[14, 15] The last objection is in regard to the amount of compensation. The general proposition that defendant is entitled not only to compensation for the value of the land taken, but to the damages to its ranch as a whole caused by such taking is, of course, true as a matter of abstract law. State v. Carrow, 57 Ariz. 429, 114 P.2d 891. But the damages claimed must be legal damages. These are stated by defendant as being (a) loss of forage on the land of defendant in its private ownership upon which the cattle of plaintiffs would necessarily wander and graze, and (b) probable damage which defendant would suffer through the admixture of the herds. If it were the law in Arizona that it was the duty of plaintiffs to prevent their cattle from trespassing upon the open lands of defendant included within the National Forest, the latter would, indeed, be entitled to any damage for loss of grazing. But we have very recently held, in the case of Garcia v. Sumrall, 58 Ariz. 526, 121 P.2d 640, that such a trespass, unless willful, does not give a right of action. The same would, in principle, apply to any damages caused by an admixture of the herds through plaintiffs' cattle trespassing upon the lands of defendant. We think that under our statute regulating the grazing of cattle upon the open range, the injury suffered by defendant in the two instances referred to is damnum absque injuria. Secs. 50-601, 50-602, Arizona Code 1939.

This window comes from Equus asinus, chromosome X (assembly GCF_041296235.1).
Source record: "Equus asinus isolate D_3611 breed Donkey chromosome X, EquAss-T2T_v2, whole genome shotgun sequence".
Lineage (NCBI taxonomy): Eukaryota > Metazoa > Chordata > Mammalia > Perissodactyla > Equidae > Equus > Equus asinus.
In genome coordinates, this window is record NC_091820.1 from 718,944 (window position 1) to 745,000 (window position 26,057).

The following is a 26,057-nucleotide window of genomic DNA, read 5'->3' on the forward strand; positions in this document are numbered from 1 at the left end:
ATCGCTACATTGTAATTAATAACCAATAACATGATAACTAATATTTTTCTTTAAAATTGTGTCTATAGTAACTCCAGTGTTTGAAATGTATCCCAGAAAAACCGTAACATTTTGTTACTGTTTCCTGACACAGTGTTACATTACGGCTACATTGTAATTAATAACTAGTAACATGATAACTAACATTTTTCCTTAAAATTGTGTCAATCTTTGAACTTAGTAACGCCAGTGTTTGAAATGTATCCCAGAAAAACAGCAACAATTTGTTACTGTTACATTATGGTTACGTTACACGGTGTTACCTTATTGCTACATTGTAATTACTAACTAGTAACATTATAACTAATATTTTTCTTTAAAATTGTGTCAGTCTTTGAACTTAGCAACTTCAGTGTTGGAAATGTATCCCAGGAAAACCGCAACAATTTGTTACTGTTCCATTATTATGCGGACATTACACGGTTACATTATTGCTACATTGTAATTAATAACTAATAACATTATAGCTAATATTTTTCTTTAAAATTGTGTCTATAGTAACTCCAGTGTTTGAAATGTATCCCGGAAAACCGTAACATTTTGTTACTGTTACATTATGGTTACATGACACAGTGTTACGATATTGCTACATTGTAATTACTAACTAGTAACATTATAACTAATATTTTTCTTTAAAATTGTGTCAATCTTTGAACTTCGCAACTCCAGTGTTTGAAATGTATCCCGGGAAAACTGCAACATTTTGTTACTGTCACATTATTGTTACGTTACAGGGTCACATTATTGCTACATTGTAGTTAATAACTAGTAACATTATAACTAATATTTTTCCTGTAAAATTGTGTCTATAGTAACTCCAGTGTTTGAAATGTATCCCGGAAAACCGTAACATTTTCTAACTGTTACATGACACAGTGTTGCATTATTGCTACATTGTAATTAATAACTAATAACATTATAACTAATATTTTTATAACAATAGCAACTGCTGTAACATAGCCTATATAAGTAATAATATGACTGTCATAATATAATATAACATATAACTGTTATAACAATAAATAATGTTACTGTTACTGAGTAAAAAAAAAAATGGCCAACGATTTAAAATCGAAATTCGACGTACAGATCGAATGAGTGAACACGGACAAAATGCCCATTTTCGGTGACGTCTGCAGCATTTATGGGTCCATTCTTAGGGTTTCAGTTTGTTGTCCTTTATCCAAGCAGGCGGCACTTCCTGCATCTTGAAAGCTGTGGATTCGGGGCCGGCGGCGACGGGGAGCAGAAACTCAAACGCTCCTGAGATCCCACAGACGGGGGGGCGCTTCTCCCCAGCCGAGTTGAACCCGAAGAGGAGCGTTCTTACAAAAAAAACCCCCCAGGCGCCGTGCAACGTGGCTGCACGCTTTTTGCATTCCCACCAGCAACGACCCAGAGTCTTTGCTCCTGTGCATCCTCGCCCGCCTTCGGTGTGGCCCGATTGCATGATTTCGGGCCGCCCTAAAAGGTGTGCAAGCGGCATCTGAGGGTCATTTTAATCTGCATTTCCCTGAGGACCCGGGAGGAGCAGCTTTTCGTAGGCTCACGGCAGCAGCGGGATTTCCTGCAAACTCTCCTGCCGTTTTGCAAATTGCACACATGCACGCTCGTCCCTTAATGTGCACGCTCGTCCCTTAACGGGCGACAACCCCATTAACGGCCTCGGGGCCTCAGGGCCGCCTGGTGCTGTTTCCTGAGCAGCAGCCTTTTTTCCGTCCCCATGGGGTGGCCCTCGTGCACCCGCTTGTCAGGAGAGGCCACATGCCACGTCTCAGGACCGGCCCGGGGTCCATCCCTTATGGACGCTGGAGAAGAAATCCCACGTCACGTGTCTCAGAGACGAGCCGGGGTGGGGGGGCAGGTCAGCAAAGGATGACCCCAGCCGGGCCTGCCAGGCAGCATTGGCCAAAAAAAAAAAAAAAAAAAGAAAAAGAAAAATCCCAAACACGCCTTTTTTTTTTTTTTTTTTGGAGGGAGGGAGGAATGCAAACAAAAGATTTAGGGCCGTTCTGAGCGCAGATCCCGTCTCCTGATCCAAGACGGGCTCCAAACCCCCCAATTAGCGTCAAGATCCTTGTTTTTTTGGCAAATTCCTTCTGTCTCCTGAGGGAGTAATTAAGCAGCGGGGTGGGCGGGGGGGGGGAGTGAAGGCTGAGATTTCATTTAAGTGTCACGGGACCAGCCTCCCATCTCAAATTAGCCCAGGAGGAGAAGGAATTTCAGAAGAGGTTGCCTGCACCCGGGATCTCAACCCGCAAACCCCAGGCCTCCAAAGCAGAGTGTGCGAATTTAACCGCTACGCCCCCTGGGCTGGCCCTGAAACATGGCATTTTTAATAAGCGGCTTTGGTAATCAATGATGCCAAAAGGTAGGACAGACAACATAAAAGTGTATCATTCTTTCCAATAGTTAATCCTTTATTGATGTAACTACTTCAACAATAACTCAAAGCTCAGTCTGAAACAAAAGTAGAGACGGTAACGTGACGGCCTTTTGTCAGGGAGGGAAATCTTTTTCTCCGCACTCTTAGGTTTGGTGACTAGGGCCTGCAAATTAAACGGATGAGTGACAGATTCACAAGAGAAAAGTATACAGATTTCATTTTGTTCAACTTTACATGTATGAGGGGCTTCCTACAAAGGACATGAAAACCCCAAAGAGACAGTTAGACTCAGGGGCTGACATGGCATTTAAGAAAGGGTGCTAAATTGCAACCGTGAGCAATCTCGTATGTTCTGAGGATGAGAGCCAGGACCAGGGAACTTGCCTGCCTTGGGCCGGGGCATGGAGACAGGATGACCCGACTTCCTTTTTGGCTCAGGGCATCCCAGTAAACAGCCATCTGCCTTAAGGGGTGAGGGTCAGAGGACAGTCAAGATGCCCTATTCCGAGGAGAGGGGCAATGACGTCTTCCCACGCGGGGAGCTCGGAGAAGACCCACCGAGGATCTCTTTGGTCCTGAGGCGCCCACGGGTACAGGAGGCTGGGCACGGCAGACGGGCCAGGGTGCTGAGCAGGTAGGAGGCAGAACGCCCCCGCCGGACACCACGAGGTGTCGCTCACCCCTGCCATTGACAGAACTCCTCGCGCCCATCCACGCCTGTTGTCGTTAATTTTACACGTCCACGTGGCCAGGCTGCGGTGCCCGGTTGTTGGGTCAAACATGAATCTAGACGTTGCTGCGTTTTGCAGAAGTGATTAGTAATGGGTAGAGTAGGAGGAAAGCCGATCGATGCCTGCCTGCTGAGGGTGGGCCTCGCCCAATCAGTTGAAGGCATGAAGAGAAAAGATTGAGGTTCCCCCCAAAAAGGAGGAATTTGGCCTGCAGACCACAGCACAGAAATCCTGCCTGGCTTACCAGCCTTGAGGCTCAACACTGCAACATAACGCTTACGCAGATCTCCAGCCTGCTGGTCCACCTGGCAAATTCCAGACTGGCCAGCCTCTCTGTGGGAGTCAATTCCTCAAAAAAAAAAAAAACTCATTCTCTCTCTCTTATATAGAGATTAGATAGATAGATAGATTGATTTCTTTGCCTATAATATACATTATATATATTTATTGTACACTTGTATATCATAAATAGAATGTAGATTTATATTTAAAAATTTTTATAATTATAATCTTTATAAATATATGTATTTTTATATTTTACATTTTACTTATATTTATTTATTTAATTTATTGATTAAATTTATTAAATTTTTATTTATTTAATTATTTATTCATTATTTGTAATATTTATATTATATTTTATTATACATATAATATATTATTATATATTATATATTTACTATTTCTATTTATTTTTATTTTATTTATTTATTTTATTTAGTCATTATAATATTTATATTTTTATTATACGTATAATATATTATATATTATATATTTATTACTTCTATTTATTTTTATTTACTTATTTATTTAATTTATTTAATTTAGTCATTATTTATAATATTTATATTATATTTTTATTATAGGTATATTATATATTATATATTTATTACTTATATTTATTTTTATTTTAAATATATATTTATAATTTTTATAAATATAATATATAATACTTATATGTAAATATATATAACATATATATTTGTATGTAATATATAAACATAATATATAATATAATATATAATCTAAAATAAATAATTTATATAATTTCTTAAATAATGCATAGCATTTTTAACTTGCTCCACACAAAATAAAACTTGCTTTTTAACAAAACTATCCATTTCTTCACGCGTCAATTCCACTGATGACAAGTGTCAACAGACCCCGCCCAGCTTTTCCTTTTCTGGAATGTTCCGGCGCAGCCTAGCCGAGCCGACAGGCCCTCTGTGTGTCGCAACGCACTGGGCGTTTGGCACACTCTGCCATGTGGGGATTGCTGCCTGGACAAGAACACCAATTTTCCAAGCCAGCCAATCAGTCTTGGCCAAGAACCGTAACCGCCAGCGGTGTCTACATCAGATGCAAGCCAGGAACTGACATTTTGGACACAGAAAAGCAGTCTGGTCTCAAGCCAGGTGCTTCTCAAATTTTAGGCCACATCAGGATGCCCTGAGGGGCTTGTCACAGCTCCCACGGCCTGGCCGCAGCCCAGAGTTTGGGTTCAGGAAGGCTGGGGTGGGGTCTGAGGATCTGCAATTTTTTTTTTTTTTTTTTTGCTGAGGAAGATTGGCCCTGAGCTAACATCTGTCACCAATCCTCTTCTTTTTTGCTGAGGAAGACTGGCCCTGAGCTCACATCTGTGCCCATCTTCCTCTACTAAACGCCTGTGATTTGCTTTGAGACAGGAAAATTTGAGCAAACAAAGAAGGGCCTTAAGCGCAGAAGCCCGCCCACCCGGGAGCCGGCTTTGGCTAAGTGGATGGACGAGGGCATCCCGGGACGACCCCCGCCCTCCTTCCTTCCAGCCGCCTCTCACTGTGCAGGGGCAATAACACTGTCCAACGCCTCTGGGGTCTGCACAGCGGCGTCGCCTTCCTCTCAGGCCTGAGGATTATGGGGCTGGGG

This disposes of all of the objections raised on the appeal.

The judgment of the lower court is affirmed.

McALISTER and ROSS, JJ., concur.


Summaries of

Cienega Cattle Co. v. Atkins

Supreme Court of Arizona
Jun 8, 1942
59 Ariz. 287 (Ariz. 1942)

In Cienega Cattle the court concluded that the holder of a federal grazing permit had a sufficient interest in the property to condemn a right-of-way to the grazing area pursuant to Arizona statute.

Summary of this case from Coquina Oil Corp. v. Harry Kourlis Ranch
Case details for

Cienega Cattle Co. v. Atkins

Case Details

Full title:CIENEGA CATTLE COMPANY, a Corporation, Appellant, v. J.R. ATKINS and…

Court:Supreme Court of Arizona

Date published: Jun 8, 1942

Citations

59 Ariz. 287 (Ariz. 1942)
126 P.2d 481